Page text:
The current Haitian society calls for a profound change in all constituents. In the name of Christ and his church, we raise up our voices to ask all Haitians to work for the advent of a new society and a new way of governing the country, with a foundation in an orderly state, moral values, and the common good.
The Bishops of Haiti, September 29, 2004
The General Situation:
A new day may be dawning for Haiti. With the largely successful elections of February 7 and the inauguration next month of President-Elect René Préval, Haiti may begin the long process of recovery from years of corrupt government, international boycotts, the flight of businesses and the violent attacks of armed gangs. Internal security is still far from achieved, but there has been a downturn in killings and kidnappings since the elections. An effective national police force is still in its formative stages and will require the continued presence of the nearly 2,000 international police trainers in the country.
The Brazil-led UN Stabilization Mission in Haiti—MINUSTAH—has been roundly criticized for its failure to control the armed gangs with their campaign of kidnappings for ransom. MINUSTAH’s original task was to disarm and demobilize the armed actors and reintegrate them into civil society, so far with little success. Widespread criticism of the inaction of the UN mission resulted in a general strike called by civil society groups last January and allegedly led to the Brazilian force commander’s suicide. Discontent with the behavior of many of the troops is widespread. The cultural and linguistic divide between them and the Haitian people is wide and needs to be addressed by the incoming government.
The Role of the Church:
The bishops of Haiti are striving to find their proper role in helping that society find its way to peace and reconciliation. Over the past year they issued statements on the up-coming elections and the role of citizen participation and sent a strong warning against priests running for political office, directed mainly at the charismatic and controversial Fr. Gérard Jean-Juste. This well-known priest and close ally of former President Aristide is now in a Miami hospital being treated for leukemia. Although his bishop has suspended him from ministry, Fr. Jean-Juste is said to be appealing the suspension to Rome. Charges of financial corruption during the Aristide era implicating a few priests, including Fr. Jean-Juste, may yet find their way into the courts. Catholic Relief Services’ Haiti program, one of its largest in the world, is engaged in responding to the bishops’ call to help develop the Church’s role in promoting lasting peace and true reconciliation. In addition, CRS and other major non-governmental organizations are playing their traditional role of providing critically needed supplies of food and medicines throughout the country.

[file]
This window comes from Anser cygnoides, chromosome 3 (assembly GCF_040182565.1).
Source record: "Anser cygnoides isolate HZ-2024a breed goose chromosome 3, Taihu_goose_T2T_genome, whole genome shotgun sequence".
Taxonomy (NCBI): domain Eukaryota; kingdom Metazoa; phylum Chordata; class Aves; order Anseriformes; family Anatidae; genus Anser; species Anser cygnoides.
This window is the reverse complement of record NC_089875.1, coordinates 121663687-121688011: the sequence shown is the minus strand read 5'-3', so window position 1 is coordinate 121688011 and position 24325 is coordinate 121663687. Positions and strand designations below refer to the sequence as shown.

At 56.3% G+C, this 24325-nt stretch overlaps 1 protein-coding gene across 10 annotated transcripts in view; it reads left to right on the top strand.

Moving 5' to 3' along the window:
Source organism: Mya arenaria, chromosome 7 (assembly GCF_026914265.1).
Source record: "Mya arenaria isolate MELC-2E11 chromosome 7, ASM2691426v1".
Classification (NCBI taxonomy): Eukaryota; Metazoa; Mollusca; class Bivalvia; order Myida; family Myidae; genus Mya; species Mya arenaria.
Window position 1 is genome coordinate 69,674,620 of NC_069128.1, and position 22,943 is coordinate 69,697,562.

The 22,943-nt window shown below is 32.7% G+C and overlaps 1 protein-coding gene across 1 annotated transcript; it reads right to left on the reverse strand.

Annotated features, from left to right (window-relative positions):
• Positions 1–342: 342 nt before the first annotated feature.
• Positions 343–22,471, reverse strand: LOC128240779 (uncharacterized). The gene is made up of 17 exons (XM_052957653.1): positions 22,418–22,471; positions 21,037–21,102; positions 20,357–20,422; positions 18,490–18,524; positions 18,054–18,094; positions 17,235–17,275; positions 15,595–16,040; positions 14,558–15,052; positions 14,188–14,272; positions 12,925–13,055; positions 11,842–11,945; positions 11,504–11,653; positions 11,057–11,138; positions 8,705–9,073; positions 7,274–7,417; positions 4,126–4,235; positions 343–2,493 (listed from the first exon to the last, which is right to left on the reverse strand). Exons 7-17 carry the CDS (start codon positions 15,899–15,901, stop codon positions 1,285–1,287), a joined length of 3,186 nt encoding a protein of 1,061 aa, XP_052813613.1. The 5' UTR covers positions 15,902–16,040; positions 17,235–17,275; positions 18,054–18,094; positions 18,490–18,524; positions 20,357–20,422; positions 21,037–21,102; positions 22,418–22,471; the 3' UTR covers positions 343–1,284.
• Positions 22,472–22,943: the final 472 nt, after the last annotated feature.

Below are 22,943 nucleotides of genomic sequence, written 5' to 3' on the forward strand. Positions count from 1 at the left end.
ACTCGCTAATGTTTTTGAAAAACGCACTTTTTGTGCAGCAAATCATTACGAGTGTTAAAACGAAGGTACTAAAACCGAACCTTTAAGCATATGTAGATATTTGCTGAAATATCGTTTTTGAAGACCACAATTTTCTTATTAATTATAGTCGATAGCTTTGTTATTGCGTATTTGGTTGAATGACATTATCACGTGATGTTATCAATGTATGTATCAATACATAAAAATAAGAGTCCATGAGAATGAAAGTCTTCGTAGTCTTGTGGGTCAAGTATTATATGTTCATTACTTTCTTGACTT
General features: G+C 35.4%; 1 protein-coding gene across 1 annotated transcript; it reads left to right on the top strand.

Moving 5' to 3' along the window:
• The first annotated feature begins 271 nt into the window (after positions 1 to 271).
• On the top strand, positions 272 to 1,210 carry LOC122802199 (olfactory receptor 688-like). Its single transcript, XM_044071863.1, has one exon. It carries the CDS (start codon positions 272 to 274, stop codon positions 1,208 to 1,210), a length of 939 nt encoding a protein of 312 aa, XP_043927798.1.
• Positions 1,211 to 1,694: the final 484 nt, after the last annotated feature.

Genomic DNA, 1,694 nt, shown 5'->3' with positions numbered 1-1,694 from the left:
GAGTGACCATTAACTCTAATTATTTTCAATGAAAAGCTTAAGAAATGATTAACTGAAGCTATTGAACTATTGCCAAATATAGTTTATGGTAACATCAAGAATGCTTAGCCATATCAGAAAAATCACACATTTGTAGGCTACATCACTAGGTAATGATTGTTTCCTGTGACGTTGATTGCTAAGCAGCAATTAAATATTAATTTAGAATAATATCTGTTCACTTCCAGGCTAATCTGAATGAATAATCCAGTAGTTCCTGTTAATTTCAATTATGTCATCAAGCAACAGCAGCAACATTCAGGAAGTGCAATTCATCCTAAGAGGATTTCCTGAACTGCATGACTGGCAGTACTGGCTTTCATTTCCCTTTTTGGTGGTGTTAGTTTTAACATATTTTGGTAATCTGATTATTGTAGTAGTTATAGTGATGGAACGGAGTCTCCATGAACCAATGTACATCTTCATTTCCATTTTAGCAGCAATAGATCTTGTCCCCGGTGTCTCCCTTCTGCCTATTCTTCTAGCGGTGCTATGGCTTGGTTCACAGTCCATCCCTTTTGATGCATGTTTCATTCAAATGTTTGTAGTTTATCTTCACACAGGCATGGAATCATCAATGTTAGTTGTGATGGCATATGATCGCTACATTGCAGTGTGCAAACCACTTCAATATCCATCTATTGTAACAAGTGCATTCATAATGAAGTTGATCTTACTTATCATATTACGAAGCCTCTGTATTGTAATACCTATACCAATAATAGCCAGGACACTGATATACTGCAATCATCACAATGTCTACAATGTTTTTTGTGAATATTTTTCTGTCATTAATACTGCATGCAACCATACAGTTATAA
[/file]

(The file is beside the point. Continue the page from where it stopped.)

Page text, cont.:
The Role of the International Community:
President-Elect Préval completed a very successful round of meetings with the White House, the Congress, the International Monetary Fund, the United Nations (UN), the Inter-American Development Bank, the Organization of American States (OAS) and the United Nations. The urgent financial needs of Haiti, well known for years to all these U.S. and international bodies, may at last begin to be addressed. Mr. Préval has called on other governments, especially those of France, Canada and the U.S., to step up long-term development aid. He announced a meeting of 26 aid agencies to be held in Haiti in early summer to work out a coordinated development aid program.
At the UN, he made it clear that the UN Stabilization Mission in Haiti should not be withdrawn until real security throughout the country is achieved, but he also called for a change in orientation of the mission. He said Haiti needs “fewer tanks and more tractors, more road-building, more construction of waterways.”
At the OAS, he promised to start a national dialogue with all the highly divided political sectors in order to forge a development framework that should last, he said, for a quarter century.
Trade and Haiti's Economic Development:
A significant element in Haiti’s economic development could be the restoration of the once vibrant apparel industry. For this to go forward, special tariff concessions must be made for Haiti’s devastated economy to grow. For two years, legislation that USCCB has supported has been introduced in both houses of Congress but did not come to a vote. Both the Haiti Economic Recovery Opportunity (HERO) Act of 2005 and the less generous Haitian Hemispheric Opportunity through Partnership Encouragement (HOPE) Act of 2005 were not brought up for a vote by the House leadership. One or both of these bills should move forward in the current session of Congress.
The bills provide that, for a limited period of time, articles of apparel manufactured in Haiti could be imported into the United States free of duty. If enacted, experts estimate that either bill would create thousands of direct jobs and associated service jobs. In his visit to Washington, Mr. Préval lobbied both the White House and the Congress for the HOPE bill, while acknowledging that the preferences were still too small to encourage more direct investment in Haiti and he urged that they be improved. USCCB formally endorsed both pieces of legislation and continues to press hard for similar legislation in the present Congress. It is time to end Haiti’s unmerited suffering and enable it to take its rightful place among the democratic nations of the hemisphere.
For copies of statements, visit: www.usccb.org/sdwp/international/haiti.shtml.
For further information: Tom Quigley 202-541-3184 (ph); 202-541-3339 (fax); firstname.lastname@example.org.